The first and/or second magnetic-attraction elements may be positioned in any suitable area(s) of the first and second portions. For example, one or more of those elements may be located within inner surfaces 42 and 50 of the first and second portions and/or may be elevated off that surface, as shown in
Although first and second magnetic-attraction elements 58 and 62 are shown to be located within inner surfaces 42 and 50, those elements may be positioned within any suitable part(s) of the first and second portions. Additionally, although first and second magnetic-attraction elements are shown to be oriented vertically, they alternatively, or additionally, may be oriented horizontally, diagonally, and/or any suitable way(s). Moreover, although two first magnetic-attraction elements 58 and two second magnetic-attraction elements 62 are shown, the clothing item may include any suitable number of first and second magnetic-attraction elements.
First magnetic-attraction elements 58 may include one or more first magnets 64, such a top magnet 66 and a bottom magnet 68. Top and bottom magnets 64 and 66 may have any suitable polarity. In some embodiments, the top and bottom magnets may have an opposite polarity, which may assist in proper positioning of the toy clothing item or ensuring that the toy clothing item (or portion of the toy clothing item) is placed on the proper portion of the toy doll. For example, top magnet 66 may have a polarity such that a North Pole N of the top magnet faces the toy doll when the first portion is placed on the toy doll. Additionally, or alternatively, bottom magnet 68 may have a polarity such that a South Pole S of the bottom magnet faces the toy doll when the first portion is placed on the toy doll.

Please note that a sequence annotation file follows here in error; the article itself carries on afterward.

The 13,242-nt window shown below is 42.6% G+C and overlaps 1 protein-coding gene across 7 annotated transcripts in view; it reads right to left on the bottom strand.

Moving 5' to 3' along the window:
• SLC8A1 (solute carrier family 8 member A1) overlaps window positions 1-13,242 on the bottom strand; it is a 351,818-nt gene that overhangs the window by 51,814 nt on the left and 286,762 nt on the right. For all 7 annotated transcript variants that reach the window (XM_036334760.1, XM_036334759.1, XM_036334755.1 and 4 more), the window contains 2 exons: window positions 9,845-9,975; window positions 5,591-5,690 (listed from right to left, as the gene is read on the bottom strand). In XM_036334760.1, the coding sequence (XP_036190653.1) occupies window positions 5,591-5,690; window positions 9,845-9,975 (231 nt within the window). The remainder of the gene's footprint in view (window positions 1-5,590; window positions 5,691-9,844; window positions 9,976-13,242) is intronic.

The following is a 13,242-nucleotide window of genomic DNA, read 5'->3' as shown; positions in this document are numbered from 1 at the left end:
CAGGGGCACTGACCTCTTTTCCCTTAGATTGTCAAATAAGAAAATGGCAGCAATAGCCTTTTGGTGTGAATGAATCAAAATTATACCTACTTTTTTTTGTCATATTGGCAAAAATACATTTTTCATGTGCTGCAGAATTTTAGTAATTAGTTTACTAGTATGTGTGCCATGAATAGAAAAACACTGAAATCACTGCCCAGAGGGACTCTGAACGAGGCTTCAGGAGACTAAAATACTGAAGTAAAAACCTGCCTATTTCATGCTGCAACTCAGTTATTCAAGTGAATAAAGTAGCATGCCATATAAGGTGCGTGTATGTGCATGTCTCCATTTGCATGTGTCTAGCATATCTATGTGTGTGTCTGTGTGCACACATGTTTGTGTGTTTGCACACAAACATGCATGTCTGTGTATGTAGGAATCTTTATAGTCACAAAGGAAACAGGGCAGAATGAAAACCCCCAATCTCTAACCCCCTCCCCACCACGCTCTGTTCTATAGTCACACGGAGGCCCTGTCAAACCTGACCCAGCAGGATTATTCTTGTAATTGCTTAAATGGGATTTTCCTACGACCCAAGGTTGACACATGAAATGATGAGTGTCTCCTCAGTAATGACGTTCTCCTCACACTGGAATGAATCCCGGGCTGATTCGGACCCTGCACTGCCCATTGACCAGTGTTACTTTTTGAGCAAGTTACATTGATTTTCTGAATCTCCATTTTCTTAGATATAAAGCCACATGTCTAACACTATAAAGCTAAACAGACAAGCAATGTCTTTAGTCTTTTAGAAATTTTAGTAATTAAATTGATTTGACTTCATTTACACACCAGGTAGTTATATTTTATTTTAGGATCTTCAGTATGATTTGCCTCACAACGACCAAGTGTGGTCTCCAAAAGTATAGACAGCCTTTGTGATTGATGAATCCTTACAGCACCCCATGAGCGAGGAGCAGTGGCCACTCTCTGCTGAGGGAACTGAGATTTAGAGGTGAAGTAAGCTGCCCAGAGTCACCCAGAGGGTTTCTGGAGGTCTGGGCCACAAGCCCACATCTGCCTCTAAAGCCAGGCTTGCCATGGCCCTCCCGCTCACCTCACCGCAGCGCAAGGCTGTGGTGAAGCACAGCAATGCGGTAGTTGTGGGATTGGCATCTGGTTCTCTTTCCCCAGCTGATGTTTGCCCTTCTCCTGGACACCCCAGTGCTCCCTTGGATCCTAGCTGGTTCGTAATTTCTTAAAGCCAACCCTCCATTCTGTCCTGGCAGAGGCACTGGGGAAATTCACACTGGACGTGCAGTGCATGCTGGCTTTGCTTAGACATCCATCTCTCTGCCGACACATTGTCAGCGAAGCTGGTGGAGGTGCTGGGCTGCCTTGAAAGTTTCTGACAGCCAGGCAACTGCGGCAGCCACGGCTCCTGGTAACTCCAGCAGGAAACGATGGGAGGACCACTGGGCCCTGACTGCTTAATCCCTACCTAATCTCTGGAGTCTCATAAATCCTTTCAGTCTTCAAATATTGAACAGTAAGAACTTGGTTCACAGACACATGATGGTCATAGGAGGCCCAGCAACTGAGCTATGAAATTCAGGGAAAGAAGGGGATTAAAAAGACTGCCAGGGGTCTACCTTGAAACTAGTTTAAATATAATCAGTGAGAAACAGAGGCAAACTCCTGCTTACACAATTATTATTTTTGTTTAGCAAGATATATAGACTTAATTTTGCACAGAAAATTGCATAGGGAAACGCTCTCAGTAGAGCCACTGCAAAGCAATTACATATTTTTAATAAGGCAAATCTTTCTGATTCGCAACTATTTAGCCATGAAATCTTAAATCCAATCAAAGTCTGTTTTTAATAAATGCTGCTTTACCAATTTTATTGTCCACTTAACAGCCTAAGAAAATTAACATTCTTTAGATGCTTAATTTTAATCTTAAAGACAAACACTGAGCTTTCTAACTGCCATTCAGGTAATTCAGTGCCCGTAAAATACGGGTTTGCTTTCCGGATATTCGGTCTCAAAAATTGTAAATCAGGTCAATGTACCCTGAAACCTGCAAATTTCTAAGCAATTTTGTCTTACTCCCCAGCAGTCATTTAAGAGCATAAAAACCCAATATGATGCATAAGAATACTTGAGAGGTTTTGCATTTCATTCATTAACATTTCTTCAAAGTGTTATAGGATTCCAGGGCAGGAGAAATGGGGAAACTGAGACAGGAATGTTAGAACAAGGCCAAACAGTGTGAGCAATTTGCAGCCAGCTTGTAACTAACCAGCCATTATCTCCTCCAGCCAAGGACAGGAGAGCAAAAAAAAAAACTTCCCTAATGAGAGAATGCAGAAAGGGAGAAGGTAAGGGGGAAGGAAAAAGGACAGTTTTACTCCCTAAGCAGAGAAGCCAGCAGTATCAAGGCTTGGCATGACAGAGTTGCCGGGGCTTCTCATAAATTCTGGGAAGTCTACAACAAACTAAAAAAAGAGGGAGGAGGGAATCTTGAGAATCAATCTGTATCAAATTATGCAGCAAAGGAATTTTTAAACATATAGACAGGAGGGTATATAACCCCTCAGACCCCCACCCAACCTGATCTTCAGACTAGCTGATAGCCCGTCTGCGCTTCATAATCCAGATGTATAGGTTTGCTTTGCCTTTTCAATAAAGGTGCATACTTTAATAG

Second magnetic-attraction elements 62 may include one or more second magnets 70, such a top magnet 72 and a bottom magnet 74. Top and bottom magnets 72 and 74 may have any suitable polarity. In some embodiments, the top and bottom magnets may have an opposite polarity, which may assist in proper positioning of the toy clothing item or ensuring that the toy clothing item (or portion of the toy clothing item) is placed on the proper portion of the toy doll. For example, top magnet 72 may have a polarity such that a South Pole S of the top magnet faces the toy doll when the second portion is on the toy doll. Additionally, or alternatively, bottom magnet 74 may have a polarity such that a North Pole N of the bottom magnet faces the toy doll when the second portion is on the toy doll.